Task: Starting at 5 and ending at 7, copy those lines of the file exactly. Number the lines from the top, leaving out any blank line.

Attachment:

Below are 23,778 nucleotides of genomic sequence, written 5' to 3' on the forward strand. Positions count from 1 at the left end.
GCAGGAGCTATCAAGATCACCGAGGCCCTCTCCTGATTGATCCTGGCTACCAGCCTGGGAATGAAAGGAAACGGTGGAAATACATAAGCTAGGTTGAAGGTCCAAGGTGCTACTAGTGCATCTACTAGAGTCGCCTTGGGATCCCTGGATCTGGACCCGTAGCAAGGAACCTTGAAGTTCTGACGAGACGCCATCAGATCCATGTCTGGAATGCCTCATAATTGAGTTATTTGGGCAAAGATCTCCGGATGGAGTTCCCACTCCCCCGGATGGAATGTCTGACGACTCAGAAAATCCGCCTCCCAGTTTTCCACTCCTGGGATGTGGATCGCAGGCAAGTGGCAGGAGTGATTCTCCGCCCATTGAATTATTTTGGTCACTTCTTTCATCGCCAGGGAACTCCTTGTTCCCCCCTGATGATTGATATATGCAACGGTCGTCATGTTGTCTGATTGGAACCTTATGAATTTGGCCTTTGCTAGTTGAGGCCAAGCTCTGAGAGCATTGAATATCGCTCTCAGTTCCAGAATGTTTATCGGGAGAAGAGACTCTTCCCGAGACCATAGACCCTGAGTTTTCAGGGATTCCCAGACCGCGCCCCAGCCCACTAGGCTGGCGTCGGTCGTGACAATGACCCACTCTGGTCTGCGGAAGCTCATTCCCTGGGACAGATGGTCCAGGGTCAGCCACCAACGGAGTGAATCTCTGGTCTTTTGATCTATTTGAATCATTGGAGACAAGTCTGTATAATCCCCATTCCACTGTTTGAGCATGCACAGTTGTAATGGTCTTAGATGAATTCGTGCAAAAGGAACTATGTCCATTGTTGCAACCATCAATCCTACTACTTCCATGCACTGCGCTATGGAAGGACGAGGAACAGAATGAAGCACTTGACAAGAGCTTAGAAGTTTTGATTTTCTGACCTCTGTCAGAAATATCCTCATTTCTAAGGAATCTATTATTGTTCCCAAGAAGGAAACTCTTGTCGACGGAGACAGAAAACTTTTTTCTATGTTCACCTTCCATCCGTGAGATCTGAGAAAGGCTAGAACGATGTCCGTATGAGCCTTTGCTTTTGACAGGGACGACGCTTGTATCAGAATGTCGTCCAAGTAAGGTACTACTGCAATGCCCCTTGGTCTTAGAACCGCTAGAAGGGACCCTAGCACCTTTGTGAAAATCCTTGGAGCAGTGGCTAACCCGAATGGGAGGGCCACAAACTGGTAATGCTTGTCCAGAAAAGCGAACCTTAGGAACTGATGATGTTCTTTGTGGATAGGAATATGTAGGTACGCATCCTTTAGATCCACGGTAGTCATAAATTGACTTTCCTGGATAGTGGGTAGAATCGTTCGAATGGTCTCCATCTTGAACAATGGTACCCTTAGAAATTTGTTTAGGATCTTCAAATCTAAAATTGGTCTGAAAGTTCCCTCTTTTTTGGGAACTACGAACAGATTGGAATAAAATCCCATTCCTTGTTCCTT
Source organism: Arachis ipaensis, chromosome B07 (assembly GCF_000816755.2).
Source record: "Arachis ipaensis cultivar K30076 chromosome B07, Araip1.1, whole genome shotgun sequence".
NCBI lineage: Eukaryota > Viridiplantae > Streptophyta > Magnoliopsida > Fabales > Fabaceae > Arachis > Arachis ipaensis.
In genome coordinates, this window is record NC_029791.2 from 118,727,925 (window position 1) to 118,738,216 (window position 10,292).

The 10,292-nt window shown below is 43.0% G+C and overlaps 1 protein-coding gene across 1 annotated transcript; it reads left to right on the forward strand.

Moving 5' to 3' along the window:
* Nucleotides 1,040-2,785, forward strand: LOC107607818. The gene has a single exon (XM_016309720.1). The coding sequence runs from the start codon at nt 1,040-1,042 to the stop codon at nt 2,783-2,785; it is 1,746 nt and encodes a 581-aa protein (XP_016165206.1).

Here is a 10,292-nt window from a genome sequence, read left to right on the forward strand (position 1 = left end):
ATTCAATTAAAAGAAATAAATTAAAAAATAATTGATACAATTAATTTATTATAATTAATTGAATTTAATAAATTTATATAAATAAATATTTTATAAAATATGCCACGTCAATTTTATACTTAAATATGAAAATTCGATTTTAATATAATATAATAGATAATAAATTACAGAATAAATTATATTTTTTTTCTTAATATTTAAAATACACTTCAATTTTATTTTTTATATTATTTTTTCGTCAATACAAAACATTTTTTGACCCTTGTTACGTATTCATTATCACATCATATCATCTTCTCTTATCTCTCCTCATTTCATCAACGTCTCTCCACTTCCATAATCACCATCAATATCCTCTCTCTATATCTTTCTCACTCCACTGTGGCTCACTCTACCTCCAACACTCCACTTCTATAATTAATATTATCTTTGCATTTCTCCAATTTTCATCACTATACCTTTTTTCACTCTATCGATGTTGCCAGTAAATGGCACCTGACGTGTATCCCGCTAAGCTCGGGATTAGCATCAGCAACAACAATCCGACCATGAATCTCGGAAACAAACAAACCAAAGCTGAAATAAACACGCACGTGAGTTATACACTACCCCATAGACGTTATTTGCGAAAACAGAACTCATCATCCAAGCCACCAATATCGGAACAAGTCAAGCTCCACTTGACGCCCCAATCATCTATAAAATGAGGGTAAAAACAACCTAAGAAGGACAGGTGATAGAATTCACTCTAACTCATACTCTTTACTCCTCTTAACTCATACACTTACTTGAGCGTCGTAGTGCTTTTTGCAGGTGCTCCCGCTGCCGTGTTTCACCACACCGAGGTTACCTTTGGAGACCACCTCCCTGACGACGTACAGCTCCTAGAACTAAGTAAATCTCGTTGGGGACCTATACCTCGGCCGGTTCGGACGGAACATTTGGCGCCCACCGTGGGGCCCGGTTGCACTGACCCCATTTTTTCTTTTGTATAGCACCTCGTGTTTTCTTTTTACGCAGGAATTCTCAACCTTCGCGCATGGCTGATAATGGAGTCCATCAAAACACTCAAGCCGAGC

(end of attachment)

NCBI lineage: Eukaryota > Viridiplantae > Streptophyta > Magnoliopsida > Fabales > Fabaceae > Arachis > Arachis ipaensis.
In genome coordinates, this window is record NC_029791.2 from 118,727,925 (window position 1) to 118,738,216 (window position 10,292).

The 10,292-nt window shown below is 43.0% G+C and overlaps 1 protein-coding gene across 1 annotated transcript; it reads left to right on the forward strand.